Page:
While Susannah, Jake, and Callahan are in New York, Roland and Eddie Dean are sent by the magic doorway to Maine in 1977, with the goal of securing the ownership of a vacant lot in New York from its current owner, a man named Calvin Tower (who first appears in The Waste Lands as the proprietor of The Manhattan Restaurant of the Mind, where he sells Jake a copy of Charlie the Choo-Choo, a book that has turned out to be important to the ka-tet's quest). The gunslingers have seen and felt the power of a rose that is located in the vacant lot and suspect it to be some sort of secondary hub to the universe, or possibly even a representation of the Dark Tower itself. The ka-tet believe that the Tower itself is linked to the rose and will be harmed (or fall) if the rose is harmed, the reason for this being the Dark Tower and the Rose are somehow connected, the two images very similar in the series. Calvin Tower is in hiding in Maine from Enrico Balazar's men (see The Drawing of the Three), who have almost succeeded in strong-arming him into selling them the lot. Tower has so far resisted, with the help of Eddie Dean (see Wolves of the Calla). Upon their arrival in Maine, the gunslingers find themselves thrown into an ambush by these same men, headed by Jack Andolini. Balazar's men were tipped off on Roland and Eddie's potential whereabouts by Mia, who hoped that they would dispose of the people she perceived as threats to her child. Roland and Eddie escape this onslaught with the help of a crafty local man, John Cullum, who they deem to be a savior put in their path through the machinations of ka.
After accomplishing their primary goal, the deeding of the vacant lot to the Tet Corporation, Roland and Eddie learn of the nearby location of Stephen King's home. They are familiar with the author's name after coming into possession of a copy of his novel 'Salem's Lot in the Calla, and they decide to pay him a visit. King's presence, and his relationship to the Dark Tower, cause the very reality surrounding his Maine town to become "thin." Strange creatures called "walk-ins" begin emerging and plaguing the community. The author is unaware of this and has never seen one, though most of the walk-ins have been appearing on his own street. During their visit to him, the Gunslinger hypnotizes King and finds out that King is not a god, but rather a medium for the story of the Dark Tower to transmit itself through. Roland also implants in King the suggestion to restart his efforts in writing the Dark Tower series, which he has abandoned of late, claiming that there are major forces involved that are trying to prevent him from finishing it. The ka-tet are convinced that the success of their quest itself depends somehow on King's writing about it through the story.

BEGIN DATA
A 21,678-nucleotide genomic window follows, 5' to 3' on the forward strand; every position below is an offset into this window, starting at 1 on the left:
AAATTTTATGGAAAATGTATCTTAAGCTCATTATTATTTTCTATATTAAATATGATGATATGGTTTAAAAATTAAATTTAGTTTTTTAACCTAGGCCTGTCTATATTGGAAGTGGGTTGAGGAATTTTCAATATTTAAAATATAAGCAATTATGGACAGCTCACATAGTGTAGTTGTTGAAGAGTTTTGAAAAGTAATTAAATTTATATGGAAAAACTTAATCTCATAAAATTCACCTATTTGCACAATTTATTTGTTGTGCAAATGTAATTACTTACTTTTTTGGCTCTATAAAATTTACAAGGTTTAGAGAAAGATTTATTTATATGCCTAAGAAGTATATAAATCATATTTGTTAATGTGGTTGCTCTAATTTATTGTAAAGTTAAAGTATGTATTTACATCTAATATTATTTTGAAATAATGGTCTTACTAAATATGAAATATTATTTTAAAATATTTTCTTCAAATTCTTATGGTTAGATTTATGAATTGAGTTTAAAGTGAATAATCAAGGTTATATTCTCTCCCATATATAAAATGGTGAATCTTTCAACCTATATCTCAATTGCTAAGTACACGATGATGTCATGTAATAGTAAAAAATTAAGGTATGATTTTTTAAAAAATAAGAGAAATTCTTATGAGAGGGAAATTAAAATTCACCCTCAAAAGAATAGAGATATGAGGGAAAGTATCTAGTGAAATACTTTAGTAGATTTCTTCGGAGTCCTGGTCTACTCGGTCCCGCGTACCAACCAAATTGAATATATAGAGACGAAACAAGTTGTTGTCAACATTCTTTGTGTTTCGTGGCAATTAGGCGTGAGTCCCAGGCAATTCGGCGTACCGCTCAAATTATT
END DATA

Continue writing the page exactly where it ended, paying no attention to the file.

Meanwhile, in New York, Jake and Father Callahan prepare to launch an assault on the Dixie Pig, where Susannah is being held by the soldiers of The Crimson King. Their discovery of the scrimshaw turtle that Susannah has left behind for them gives them a faint hope that they might succeed, though Jake is filled with a strong sense of dread and neither Jake nor Callahan particularly expects to leave the place alive. The book ends with Jake and Callahan entering with weapons raised and Susannah and Mia about to give birth in Fedic, a town in Thunderclap. As a postscriptum, the reader becomes familiar with the diary of Stephen King the character which encompasses the period from 1977 to 1999. The diary details King's writing of the first five books of the Dark Tower story. It is said that the character, Stephen King, dies on June 19, 1999.
- "2005 Award Winners & Nominees". Worlds Without End. Retrieved 2009-07-22.